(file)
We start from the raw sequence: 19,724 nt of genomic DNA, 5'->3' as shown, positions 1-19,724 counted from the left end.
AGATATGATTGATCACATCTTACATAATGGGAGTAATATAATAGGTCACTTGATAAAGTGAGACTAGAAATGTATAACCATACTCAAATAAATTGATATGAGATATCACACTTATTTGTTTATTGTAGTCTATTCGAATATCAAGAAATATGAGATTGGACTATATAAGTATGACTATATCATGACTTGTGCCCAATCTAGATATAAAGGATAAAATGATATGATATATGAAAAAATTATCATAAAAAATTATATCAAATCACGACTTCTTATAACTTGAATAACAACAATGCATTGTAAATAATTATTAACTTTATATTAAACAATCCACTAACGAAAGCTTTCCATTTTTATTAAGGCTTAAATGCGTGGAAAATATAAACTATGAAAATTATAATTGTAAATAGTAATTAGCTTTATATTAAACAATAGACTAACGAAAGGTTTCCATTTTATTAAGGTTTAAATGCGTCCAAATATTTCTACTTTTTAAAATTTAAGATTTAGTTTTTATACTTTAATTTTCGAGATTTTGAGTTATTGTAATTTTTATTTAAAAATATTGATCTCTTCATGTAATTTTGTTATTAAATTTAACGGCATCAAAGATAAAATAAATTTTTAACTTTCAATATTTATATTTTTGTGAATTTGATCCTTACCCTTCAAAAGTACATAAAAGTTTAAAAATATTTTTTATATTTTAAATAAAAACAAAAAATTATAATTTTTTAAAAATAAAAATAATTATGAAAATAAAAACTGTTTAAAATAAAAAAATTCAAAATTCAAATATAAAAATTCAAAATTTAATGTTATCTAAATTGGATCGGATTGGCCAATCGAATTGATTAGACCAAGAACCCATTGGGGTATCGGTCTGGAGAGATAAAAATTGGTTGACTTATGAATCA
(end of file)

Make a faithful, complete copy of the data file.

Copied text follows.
We start from the raw sequence: 19,724 nt of genomic DNA, 5'->3' as shown, positions 1-19,724 counted from the left end.
AGATATGATTGATCACATCTTACATAATGGGAGTAATATAATAGGTCACTTGATAAAGTGAGACTAGAAATGTATAACCATACTCAAATAAATTGATATGAGATATCACACTTATTTGTTTATTGTAGTCTATTCGAATATCAAGAAATATGAGATTGGACTATATAAGTATGACTATATCATGACTTGTGCCCAATCTAGATATAAAGGATAAAATGATATGATATATGAAAAAATTATCATAAAAAATTATATCAAATCACGACTTCTTATAACTTGAATAACAACAATGCATTGTAAATAATTATTAACTTTATATTAAACAATCCACTAACGAAAGCTTTCCATTTTTATTAAGGCTTAAATGCGTGGAAAATATAAACTATGAAAATTATAATTGTAAATAGTAATTAGCTTTATATTAAACAATAGACTAACGAAAGGTTTCCATTTTATTAAGGTTTAAATGCGTCCAAATATTTCTACTTTTTAAAATTTAAGATTTAGTTTTTATACTTTAATTTTCGAGATTTTGAGTTATTGTAATTTTTATTTAAAAATATTGATCTCTTCATGTAATTTTGTTATTAAATTTAACGGCATCAAAGATAAAATAAATTTTTAACTTTCAATATTTATATTTTTGTGAATTTGATCCTTACCCTTCAAAAGTACATAAAAGTTTAAAAATATTTTTTATATTTTAAATAAAAACAAAAAATTATAATTTTTTAAAAATAAAAATAATTATGAAAATAAAAACTGTTTAAAATAAAAAAATTCAAAATTCAAATATAAAAATTCAAAATTTAATGTTATCTAAATTGGATCGGATTGGCCAATCGAATTGATTAGACCAAGAACCCATTGGGGTATCGGTCTGGAGAGATAAAAATTGGTTGACTTATGAATCA